Simon brings a learned hand to this bright history of the circus, which emblazons as it preserves the magic.




From the Roman arena to the Pickle Family, Simon (Emerita, English/Skidmore Coll.; Coco Chanel, 2011, etc.) explores the tropes and stylings of the many-headed creature known as the circus.

When you come down to it, writes the author, the “body as spectacle is the origin of the circus.” She locates that origin, of a performer surrounded by a crowd of spectators, in the Roman arena—not in the gladiator fights or the chariot races but in the light diversion between the carnage: funambulists, tumblers, jugglers and acrobats. The performers eventually branched out, accompanied by dancing turkeys, climbing monkeys and walking dogs, to rites, festivals and fairs, gathering steam and polish as they competed with the theater and opera. As a popular pastime, they would flaunt the wild and subversive, and the clown would emerge from the itinerant troupes of bawdy characters performing pantomimes. Throughout, Simon demonstrates her understanding that circuses are mystical and complex, full of dazzle and escapism, both social and sexual—for who did not want to possess one of those fine bodies on exhibition? In a not-so-surprising turn of events, the upper crust got involved, with nobles taking to the ring and leotard: “The cult of gymnastics, many critics held, was motivated not by a desire to improve health but rather by anxiety over the degeneration of the race, specifically of the wealthy and privileged.” As the author travels back and forth from the intimate one-ring European circuses to the three-ring big top, she plucks out certain elements to highlight: the grand entrances of circuses to towns or cities; the individual feats of the human cannonball, equilibrist, contortionist and stunt riders; and the grift and vulgarity that sparked the sanctimony of the moralists. The book also contains dozens of illuminating photographs that complement the text.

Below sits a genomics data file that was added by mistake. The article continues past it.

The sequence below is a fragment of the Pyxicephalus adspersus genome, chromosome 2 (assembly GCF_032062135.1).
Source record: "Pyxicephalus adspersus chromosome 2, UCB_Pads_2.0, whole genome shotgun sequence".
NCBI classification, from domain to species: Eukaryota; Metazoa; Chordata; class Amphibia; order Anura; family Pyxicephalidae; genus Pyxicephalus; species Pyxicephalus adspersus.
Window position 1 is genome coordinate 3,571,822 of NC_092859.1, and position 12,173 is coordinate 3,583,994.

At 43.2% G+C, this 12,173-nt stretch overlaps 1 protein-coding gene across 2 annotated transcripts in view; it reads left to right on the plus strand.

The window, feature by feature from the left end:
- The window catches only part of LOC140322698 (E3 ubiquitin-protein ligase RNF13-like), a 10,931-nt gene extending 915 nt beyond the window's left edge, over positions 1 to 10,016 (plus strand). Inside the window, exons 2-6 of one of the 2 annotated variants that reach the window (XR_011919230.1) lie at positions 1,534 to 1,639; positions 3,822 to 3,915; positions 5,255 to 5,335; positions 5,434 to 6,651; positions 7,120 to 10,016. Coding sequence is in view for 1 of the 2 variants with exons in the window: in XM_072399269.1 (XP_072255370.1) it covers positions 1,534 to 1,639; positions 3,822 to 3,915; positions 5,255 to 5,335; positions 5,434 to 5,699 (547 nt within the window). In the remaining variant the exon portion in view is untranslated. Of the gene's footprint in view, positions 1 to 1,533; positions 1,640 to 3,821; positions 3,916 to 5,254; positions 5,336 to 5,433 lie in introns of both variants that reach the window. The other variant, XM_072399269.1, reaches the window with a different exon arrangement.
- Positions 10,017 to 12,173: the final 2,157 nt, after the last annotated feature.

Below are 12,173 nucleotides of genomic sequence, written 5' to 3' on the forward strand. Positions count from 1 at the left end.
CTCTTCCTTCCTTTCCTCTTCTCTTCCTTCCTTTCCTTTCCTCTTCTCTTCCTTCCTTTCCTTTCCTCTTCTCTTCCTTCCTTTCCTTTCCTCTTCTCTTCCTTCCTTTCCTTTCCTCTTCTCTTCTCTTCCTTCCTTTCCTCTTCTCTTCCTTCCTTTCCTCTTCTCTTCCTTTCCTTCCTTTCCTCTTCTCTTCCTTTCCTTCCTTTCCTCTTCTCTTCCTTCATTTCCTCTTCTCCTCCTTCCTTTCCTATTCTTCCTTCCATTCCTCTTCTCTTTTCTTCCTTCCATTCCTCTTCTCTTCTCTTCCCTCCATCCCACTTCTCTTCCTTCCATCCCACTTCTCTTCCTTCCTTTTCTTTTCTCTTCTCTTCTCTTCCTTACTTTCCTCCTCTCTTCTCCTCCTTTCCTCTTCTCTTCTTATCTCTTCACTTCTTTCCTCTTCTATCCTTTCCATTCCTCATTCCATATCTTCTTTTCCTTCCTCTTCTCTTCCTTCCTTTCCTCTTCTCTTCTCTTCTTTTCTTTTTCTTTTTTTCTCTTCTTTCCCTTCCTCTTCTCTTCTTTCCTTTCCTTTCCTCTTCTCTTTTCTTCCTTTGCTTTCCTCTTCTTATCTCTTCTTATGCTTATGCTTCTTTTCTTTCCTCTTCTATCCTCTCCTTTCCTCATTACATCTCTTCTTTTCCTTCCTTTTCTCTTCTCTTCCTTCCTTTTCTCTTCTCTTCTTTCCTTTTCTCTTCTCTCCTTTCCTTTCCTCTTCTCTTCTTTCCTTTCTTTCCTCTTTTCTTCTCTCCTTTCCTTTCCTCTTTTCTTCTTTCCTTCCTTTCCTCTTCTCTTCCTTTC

Simon brings a learned hand to this bright history of the circus, which emblazons as it preserves the magic.

Pub Date: Nov. 12, 2014

ISBN: 978-1780233581

Page Count: 288

Publisher: Reaktion Books

Review Posted Online: Sept. 9, 2014

Kirkus Reviews Issue: Oct. 1, 2014

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Stricter than, say, Bergen Evans or W3 ("disinterested" means impartial — period), Strunk is in the last analysis...



Privately published by Strunk of Cornell in 1918 and revised by his student E. B. White in 1959, that "little book" is back again with more White updatings.

Stricter than, say, Bergen Evans or W3 ("disinterested" means impartial — period), Strunk is in the last analysis (whoops — "A bankrupt expression") a unique guide (which means "without like or equal").

Pub Date: May 15, 1972

ISBN: 0205632645

Page Count: 105

Publisher: Macmillan

Review Posted Online: Oct. 28, 2011

Kirkus Reviews Issue: May 1, 1972

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Noted jazz and pop record producer Thiele offers a chatty autobiography. Aided by record-business colleague Golden, Thiele traces his career from his start as a ``pubescent, novice jazz record producer'' in the 1940s through the '50s, when he headed Coral, Dot, and Roulette Records, and the '60s, when he worked for ABC and ran the famous Impulse! jazz label. At Coral, Thiele championed the work of ``hillbilly'' singer Buddy Holly, although the only sessions he produced with Holly were marred by saccharine strings. The producer specialized in more mainstream popsters like the irrepressibly perky Teresa Brewer (who later became his fourth wife) and the bubble-machine muzak-meister Lawrence Welk. At Dot, Thiele was instrumental in recording Jack Kerouac's famous beat- generation ramblings to jazz accompaniment (recordings that Dot's president found ``pornographic''), while also overseeing a steady stream of pop hits. He then moved to the Mafia-controlled Roulette label, where he observed the ``silk-suited, pinky-ringed'' entourage who frequented the label's offices. Incredibly, however, Thiele remembers the famously hard-nosed Morris Levy, who ran the label and was eventually convicted of extortion, as ``one of the kindest, most warm-hearted, and classiest music men I have ever known.'' At ABC/Impulse!, Thiele oversaw the classic recordings of John Coltrane, although he is the first to admit that Coltrane essentially produced his own sessions. Like many producers of the day, Thiele participated in the ownership of publishing rights to some of the songs he recorded; he makes no apology for this practice, which he calls ``entirely appropriate and without any ethical conflicts.'' A pleasant, if not exactly riveting, memoir that will be of most interest to those with a thirst for cocktail-hour stories of the record biz. (25 halftones, not seen)

Pub Date: May 1, 1995

ISBN: 0-19-508629-4

Page Count: 224

Publisher: Oxford Univ.

Review Posted Online: May 20, 2010

Kirkus Reviews Issue: March 1, 1995

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